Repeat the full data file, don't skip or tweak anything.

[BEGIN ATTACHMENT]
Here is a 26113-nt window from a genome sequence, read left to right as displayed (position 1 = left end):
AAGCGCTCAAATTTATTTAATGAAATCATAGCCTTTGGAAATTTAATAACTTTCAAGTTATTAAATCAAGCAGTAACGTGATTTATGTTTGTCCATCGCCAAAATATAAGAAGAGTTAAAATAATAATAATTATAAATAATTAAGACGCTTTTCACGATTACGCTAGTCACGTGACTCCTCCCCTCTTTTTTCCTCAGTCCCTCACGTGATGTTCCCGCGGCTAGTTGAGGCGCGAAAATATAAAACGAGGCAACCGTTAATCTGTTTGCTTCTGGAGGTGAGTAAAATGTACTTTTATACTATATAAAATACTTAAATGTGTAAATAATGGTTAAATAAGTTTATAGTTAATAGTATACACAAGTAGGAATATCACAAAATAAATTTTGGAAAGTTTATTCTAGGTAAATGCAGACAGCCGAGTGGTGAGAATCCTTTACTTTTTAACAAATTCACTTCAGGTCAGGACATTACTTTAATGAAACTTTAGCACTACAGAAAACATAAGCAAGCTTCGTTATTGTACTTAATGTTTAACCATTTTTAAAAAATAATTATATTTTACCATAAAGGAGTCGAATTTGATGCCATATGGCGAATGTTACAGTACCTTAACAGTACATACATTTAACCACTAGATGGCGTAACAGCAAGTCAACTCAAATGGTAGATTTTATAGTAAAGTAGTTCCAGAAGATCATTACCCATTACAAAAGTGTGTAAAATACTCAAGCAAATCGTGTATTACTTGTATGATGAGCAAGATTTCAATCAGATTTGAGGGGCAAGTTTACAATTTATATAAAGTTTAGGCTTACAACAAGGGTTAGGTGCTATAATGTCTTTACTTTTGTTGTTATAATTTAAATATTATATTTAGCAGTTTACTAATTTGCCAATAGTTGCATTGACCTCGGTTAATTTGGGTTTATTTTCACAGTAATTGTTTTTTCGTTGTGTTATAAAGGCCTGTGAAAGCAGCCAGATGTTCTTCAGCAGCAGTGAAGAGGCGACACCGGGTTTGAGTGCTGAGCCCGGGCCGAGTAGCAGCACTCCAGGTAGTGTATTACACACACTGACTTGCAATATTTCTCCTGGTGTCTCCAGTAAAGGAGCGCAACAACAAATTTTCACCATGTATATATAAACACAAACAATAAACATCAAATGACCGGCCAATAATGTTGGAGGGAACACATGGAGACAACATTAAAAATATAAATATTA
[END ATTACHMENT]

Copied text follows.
Here is a 26113-nt window from a genome sequence, read left to right as displayed (position 1 = left end):
AAGCGCTCAAATTTATTTAATGAAATCATAGCCTTTGGAAATTTAATAACTTTCAAGTTATTAAATCAAGCAGTAACGTGATTTATGTTTGTCCATCGCCAAAATATAAGAAGAGTTAAAATAATAATAATTATAAATAATTAAGACGCTTTTCACGATTACGCTAGTCACGTGACTCCTCCCCTCTTTTTTCCTCAGTCCCTCACGTGATGTTCCCGCGGCTAGTTGAGGCGCGAAAATATAAAACGAGGCAACCGTTAATCTGTTTGCTTCTGGAGGTGAGTAAAATGTACTTTTATACTATATAAAATACTTAAATGTGTAAATAATGGTTAAATAAGTTTATAGTTAATAGTATACACAAGTAGGAATATCACAAAATAAATTTTGGAAAGTTTATTCTAGGTAAATGCAGACAGCCGAGTGGTGAGAATCCTTTACTTTTTAACAAATTCACTTCAGGTCAGGACATTACTTTAATGAAACTTTAGCACTACAGAAAACATAAGCAAGCTTCGTTATTGTACTTAATGTTTAACCATTTTTAAAAAATAATTATATTTTACCATAAAGGAGTCGAATTTGATGCCATATGGCGAATGTTACAGTACCTTAACAGTACATACATTTAACCACTAGATGGCGTAACAGCAAGTCAACTCAAATGGTAGATTTTATAGTAAAGTAGTTCCAGAAGATCATTACCCATTACAAAAGTGTGTAAAATACTCAAGCAAATCGTGTATTACTTGTATGATGAGCAAGATTTCAATCAGATTTGAGGGGCAAGTTTACAATTTATATAAAGTTTAGGCTTACAACAAGGGTTAGGTGCTATAATGTCTTTACTTTTGTTGTTATAATTTAAATATTATATTTAGCAGTTTACTAATTTGCCAATAGTTGCATTGACCTCGGTTAATTTGGGTTTATTTTCACAGTAATTGTTTTTTCGTTGTGTTATAAAGGCCTGTGAAAGCAGCCAGATGTTCTTCAGCAGCAGTGAAGAGGCGACACCGGGTTTGAGTGCTGAGCCCGGGCCGAGTAGCAGCACTCCAGGTAGTGTATTACACACACTGACTTGCAATATTTCTCCTGGTGTCTCCAGTAAAGGAGCGCAACAACAAATTTTCACCATGTATATATAAACACAAACAATAAACATCAAATGACCGGCCAATAATGTTGGAGGGAACACATGGAGACAACATTAAAAATATAAATATTA